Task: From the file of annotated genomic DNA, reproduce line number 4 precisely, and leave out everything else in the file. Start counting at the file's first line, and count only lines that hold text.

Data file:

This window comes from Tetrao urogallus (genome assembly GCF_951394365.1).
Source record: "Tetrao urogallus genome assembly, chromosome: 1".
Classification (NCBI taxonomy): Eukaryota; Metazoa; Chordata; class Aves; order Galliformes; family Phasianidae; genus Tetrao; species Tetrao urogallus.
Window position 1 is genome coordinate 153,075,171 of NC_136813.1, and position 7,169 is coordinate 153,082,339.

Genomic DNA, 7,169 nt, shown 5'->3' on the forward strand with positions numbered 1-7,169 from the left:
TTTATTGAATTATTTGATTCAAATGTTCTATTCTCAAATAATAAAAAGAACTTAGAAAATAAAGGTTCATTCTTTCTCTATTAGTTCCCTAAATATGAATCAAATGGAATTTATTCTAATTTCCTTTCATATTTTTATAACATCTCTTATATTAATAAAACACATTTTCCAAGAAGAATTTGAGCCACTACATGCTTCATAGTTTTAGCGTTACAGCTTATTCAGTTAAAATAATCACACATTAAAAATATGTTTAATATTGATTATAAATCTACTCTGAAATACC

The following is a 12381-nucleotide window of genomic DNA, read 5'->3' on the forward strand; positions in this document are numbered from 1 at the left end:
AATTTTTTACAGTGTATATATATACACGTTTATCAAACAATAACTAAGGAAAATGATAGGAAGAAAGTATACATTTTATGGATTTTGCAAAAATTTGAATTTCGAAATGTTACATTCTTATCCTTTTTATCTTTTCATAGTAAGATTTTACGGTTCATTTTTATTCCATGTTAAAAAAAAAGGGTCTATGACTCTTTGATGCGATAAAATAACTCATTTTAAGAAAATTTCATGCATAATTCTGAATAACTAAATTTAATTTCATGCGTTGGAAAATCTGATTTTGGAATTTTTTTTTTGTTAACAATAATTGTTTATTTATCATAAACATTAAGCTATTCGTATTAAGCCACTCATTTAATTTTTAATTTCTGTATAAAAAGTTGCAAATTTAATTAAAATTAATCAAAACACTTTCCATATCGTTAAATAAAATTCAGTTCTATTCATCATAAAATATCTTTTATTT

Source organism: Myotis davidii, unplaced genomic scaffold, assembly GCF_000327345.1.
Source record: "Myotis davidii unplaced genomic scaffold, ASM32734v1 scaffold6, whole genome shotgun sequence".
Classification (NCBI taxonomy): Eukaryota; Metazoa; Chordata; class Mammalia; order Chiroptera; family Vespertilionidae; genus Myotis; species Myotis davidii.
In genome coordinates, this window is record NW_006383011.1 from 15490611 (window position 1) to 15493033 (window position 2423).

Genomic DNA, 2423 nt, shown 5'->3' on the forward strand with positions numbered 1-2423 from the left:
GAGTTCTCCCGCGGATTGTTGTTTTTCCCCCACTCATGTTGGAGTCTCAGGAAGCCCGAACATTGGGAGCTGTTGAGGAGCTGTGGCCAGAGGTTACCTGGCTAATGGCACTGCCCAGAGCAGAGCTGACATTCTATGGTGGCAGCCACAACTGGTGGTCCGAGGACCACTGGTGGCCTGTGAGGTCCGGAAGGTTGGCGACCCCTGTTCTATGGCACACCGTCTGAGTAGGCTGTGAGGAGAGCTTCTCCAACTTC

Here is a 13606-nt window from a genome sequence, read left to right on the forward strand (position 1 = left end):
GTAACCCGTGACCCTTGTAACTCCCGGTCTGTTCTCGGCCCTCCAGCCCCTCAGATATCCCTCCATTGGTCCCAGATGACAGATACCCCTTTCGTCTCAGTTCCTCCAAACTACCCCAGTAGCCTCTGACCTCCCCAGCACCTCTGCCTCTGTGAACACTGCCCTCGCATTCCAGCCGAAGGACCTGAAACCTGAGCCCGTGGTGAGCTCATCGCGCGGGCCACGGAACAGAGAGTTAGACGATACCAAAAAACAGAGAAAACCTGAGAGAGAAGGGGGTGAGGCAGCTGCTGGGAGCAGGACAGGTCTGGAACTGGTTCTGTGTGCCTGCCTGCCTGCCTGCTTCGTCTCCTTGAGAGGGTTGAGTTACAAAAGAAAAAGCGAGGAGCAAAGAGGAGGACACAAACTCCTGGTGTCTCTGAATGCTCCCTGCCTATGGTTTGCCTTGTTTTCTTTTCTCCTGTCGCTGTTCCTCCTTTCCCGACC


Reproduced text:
Window position 1 is genome coordinate 153,075,171 of NC_136813.1, and position 7,169 is coordinate 153,082,339.